"But this is a building process. This is an issue that has been a problem for many decades so we know it's not something that's going to go away overnight."
With the new law in place, "now people are going to be held accountable," Hilton said. "Everything that was happening to me when I was a teenager back here would be illegal today."
No child should experience abuse in the name of treatment.
Hilton and Lorson, who also says she experienced abuse in a residential youth treatment facility, acknowledged that Utah's new law won't hold those who abused them accountable.
"The universe has an interesting way of working things out and I trust and believe that if we can change these laws to protect kids in the state now, we will find justice in our own ways," Lorson said.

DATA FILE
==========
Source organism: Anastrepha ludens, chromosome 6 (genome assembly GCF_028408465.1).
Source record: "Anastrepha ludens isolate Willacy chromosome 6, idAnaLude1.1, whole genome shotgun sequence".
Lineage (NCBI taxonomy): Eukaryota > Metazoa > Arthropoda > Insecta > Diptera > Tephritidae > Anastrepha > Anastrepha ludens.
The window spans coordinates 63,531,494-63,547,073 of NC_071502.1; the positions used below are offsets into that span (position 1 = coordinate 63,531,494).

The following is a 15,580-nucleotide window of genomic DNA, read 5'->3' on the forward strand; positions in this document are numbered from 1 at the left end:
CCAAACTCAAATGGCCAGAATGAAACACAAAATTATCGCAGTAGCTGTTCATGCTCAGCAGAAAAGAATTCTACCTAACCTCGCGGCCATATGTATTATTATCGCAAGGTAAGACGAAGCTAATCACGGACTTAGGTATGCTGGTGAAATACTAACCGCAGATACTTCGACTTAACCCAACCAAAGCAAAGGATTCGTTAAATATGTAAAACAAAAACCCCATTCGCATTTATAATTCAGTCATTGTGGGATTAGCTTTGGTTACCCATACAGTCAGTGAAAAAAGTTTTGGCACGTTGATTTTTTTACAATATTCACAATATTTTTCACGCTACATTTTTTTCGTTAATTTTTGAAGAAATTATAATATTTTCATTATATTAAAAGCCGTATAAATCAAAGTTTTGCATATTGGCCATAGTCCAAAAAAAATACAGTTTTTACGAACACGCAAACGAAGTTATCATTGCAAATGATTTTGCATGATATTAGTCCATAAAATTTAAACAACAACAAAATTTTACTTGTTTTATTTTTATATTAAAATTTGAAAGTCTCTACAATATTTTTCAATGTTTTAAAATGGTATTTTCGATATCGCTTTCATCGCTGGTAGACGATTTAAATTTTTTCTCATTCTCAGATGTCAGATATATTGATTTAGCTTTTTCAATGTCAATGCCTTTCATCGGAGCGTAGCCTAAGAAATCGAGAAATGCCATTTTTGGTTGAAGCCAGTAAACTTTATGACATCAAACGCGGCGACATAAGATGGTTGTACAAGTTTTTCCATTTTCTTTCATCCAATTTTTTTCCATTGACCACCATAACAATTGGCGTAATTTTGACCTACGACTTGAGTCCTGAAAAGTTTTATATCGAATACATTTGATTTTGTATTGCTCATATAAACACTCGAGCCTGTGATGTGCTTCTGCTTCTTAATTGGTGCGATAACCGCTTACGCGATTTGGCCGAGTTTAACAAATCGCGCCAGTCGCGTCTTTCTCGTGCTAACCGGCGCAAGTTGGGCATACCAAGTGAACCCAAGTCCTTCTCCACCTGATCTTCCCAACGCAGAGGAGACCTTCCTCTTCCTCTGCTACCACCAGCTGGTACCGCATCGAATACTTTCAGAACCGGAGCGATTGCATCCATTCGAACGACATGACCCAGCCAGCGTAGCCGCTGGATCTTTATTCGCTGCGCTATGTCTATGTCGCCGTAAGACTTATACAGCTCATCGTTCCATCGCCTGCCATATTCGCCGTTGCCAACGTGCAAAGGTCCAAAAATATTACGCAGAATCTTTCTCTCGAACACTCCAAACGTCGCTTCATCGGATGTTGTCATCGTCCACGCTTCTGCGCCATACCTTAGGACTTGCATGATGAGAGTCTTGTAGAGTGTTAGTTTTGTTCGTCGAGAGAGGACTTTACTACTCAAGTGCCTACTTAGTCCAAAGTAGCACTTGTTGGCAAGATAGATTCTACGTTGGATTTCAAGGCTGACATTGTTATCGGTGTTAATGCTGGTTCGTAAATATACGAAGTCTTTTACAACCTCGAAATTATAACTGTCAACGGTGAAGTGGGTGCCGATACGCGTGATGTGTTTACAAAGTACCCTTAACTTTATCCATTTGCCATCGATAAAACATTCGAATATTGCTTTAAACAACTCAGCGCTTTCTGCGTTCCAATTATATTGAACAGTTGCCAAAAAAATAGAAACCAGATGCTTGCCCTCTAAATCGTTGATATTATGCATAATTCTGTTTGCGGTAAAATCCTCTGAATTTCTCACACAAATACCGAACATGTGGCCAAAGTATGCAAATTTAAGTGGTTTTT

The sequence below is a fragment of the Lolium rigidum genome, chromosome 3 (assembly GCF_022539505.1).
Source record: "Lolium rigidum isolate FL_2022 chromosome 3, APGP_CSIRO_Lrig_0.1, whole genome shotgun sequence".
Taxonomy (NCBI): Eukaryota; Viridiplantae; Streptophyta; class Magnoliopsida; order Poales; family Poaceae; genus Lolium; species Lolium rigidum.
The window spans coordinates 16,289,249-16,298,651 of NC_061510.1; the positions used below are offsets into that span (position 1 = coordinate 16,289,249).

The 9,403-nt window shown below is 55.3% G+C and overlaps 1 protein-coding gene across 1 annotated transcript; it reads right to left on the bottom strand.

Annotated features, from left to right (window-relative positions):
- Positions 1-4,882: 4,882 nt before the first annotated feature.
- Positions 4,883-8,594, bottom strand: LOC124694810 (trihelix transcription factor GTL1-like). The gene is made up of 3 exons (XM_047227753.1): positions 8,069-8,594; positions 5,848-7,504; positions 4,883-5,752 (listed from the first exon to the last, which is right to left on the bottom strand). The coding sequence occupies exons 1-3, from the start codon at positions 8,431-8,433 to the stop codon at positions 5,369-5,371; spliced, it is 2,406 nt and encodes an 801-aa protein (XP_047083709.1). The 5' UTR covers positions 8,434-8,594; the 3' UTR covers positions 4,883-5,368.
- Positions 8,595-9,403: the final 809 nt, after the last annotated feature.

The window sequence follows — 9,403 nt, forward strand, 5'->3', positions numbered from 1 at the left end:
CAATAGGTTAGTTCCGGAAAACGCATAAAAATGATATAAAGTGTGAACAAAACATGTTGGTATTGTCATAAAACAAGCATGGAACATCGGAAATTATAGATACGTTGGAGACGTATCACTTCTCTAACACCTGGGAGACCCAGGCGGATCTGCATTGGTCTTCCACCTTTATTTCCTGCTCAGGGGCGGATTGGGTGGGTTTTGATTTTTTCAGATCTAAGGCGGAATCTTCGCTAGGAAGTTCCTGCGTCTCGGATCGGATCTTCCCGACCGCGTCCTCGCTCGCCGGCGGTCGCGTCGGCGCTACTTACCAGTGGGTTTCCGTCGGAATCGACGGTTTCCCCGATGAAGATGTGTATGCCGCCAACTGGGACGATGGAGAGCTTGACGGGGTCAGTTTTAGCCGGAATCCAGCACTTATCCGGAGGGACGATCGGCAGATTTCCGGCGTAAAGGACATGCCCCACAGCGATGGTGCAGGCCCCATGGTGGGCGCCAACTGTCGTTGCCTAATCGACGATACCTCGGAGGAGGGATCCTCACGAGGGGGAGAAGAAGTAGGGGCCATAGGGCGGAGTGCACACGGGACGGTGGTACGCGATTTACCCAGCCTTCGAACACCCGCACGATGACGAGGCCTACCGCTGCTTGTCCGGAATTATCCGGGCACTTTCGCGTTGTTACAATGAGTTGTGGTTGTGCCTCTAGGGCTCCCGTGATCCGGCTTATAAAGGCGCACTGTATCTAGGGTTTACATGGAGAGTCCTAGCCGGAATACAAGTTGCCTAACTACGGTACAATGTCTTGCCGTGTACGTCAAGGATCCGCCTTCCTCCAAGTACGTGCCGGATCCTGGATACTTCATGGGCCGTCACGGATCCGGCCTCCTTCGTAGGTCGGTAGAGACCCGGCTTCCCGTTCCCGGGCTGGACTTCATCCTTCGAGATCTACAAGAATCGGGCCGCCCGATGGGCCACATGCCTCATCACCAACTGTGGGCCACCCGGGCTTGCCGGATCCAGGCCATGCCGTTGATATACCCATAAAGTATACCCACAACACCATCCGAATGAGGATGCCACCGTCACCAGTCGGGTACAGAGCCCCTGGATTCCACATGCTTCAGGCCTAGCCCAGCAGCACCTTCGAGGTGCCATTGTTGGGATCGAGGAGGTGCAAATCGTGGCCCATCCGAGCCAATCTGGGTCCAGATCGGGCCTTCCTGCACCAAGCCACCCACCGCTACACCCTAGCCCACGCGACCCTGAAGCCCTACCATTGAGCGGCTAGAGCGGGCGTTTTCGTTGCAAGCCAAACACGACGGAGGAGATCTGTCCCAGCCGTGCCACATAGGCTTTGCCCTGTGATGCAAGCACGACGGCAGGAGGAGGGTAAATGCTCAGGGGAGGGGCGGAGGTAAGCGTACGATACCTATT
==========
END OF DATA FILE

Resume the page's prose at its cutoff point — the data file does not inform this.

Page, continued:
Hilton said her time at Provo Canyon School was "the most horrible experience I've ever been through in my life," but "everything in life happens for a reason and maybe that needed to happen for me to use my voice to make a difference so it would never happen to a child again.
"But karma always does come back to people," she added. "So I'm sure they've seen their Karma or they will."
After the bill signing, Hilton joined a panel discussion hosted at ABC 4 studios, moderated by anchor Glen Mills and recorded and broadcast on television later Tuesday evening.
Hilton, McKell, Gelser and others discussed the new bill and why it was important for them to get involved. McKell said he had a family member who years ago worked at a youth treatment facility and suffered a traumatic brain injury after an attack. He said it was then that he started "paying attention to this issue," but it was Hilton's advocacy that set the spark for sweeping reform.
"At that point I said, 'You know what, it's time to fix this issue. There's just too many. I don't think I ever realized how many problems we had in Utah," he said.
McKell said he and other Utah lawmakers didn't "understand the full scope of what was happening in the industry."